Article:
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The Illusion Of Technically Competent Managers

Filed Under Human Factors, Software Process


The role of technical manager is inherently flawed by nature.

It is insanely rare that you can find someone who is both technically competent and has the people management skills to accomplish this job – so already you are working against the odds. Jurgen’s recent opinion that most software developers are utterly unqualified for such a position, although it comes off a bit harsh, it is probably just as valid a statement as saying that most people-only managers are utterly unqualified to manage technology.

Now, this is why I believe that the technically competent manager is as magical or mysterious as the Loch Ness…

The attrition rate of your understanding and skills is directly proportional at the rate of which your environment changes. This isn’t like building a bridge, bridges have been the same for thousands of years, thus being promoted to a bridge building foreman it would be safe to bet that your last 20 years of bridge building knowledge will suit you just fine until retirement.

This logic just does not hold true in technology. Although you may have an opportunity to code, you are not coding enough to really understand the quirks and turns that a particular software niche contains as it moves and grows.

Even roles such as being an architect take you away from the basic skills that have caused the promotion. These are all very flawed roles by nature.

Perhaps I have been reading to many Zen or Tao books where the core message is to be truly great at something it must be the single thing that you do. And from that perspective the technical manager will always be flawed since it is two roles in one.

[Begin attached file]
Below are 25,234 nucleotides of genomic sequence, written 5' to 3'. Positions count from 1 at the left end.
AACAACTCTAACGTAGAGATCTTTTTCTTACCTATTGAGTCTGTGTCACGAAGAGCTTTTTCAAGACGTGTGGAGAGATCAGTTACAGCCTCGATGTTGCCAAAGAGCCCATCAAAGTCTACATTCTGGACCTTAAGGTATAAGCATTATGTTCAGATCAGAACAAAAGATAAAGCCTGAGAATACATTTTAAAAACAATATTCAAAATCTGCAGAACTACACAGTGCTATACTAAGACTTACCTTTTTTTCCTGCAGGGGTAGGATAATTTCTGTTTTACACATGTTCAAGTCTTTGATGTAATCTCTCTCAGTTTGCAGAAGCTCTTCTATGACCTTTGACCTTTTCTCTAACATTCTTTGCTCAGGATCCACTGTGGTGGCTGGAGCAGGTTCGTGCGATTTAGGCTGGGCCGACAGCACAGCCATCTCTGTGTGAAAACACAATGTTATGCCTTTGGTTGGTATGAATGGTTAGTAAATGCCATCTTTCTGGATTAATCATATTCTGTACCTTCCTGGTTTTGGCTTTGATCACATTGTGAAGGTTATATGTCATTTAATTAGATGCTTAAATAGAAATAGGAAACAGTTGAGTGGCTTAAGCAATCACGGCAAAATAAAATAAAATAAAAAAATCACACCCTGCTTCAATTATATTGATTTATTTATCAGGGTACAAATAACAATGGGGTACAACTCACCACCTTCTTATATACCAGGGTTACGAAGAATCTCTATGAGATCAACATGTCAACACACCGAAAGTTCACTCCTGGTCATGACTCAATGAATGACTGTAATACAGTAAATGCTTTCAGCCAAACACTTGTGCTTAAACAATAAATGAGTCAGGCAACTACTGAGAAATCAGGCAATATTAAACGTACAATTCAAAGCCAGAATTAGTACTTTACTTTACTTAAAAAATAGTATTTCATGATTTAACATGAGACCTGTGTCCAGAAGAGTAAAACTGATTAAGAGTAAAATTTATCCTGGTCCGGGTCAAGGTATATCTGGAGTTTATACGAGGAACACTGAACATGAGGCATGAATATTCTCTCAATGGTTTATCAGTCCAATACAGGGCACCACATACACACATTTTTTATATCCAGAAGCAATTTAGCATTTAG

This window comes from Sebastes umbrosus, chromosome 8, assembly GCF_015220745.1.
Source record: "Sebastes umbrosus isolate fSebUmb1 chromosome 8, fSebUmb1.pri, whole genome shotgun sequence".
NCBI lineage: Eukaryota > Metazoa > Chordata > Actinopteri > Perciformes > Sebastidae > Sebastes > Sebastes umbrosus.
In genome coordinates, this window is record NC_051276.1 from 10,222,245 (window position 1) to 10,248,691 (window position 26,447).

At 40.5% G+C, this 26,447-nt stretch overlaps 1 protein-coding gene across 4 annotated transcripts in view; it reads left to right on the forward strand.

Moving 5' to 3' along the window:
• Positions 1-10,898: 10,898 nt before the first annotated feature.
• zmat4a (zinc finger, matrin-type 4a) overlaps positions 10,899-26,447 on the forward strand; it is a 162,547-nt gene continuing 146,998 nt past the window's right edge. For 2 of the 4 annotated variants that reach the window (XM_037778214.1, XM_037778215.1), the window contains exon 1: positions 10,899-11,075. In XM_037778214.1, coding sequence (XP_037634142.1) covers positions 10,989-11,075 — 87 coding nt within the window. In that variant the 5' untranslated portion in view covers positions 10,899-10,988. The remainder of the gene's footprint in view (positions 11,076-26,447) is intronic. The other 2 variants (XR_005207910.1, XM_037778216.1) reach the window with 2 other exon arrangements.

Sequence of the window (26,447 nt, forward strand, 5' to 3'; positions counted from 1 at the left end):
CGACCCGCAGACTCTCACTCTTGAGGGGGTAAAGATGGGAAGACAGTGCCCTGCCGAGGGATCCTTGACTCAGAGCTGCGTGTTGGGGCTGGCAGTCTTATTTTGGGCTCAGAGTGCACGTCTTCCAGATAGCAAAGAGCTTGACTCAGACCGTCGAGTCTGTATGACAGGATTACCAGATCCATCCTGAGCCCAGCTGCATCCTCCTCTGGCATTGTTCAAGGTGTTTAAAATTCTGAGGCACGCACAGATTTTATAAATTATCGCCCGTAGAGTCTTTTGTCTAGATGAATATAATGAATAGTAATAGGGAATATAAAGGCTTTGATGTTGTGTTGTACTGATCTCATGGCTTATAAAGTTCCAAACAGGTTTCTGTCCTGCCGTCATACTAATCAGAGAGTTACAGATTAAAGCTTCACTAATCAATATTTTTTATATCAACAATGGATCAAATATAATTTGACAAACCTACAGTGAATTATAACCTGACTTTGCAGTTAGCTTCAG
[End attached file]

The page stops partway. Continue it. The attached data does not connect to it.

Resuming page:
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8 Responses to “The Illusion Of Technically Competent Managers”

  1. Luke Melia on May 26th, 2008 7:30 am


    I think there is an opportunity to address this problem for agile teams. I wrote up

  2. Dew Drop - May 26, 2008 | Alvin Ashcraft's Morning Dew on May 26th, 2008 7:58 am

    […] The Illusion of Technically Competent Managers (Max Pool) […]

  3. Mike on May 26th, 2008 2:07 pm

    So what’s a possible solution?

  4. Arjan`s World » LINKBLOG for May 26, 2008 on May 26th, 2008 2:14 pm

    […] The Illusion Of Technically Competent Managers – Max Pool So there’s no hope for devs… glad that Max agrees in that software building is *not* (I repeat *not*, did you hear?) like building a bridge, an example that was even given again by a speaker at Microsoft DevDays 2008 […]

  5. Dominique on May 27th, 2008 12:25 pm


    don’t yout think that technical manager should resemble generalizing specialist? As Scott Ambler wrote in his famous article: “…someone with a good grasp of how everything fits together”.

  6. Max Pool on May 27th, 2008 1:03 pm

    @Dominique –

    Good question, and to be honest…I don’t know.

    Sure having someone who knows how the boxes and arrows are aligned is valuable, but does it make them skilled to manage the people building the boxes and arrows?

    If a “true” technical manager is impossible – what is the best runner-up? A generalist, a non-techie people manager, a technie non-people manager…what?

  7. daniel on June 3rd, 2008 8:23 am

    I do not agree that both concepts of technical and manager are totally diametrically opposed.

    This question is not limited to just software, consider a medical consultant or registrar who has a great overall understanding. However they may not be aware of the latest techniques, they have a team to do this for them. The same holds true in biological and medical research

    A software technical manager who has done all the technical stuff before and can quickly grasp the concepts regards new and evolving development techniques is a good bet.

    A must for a technical manager is the ability to build and maintain a very good team that is good at the specific technical roles.

  8. Ben on June 11th, 2008 4:20 pm

    That was a very cool way to explain this concept!!!

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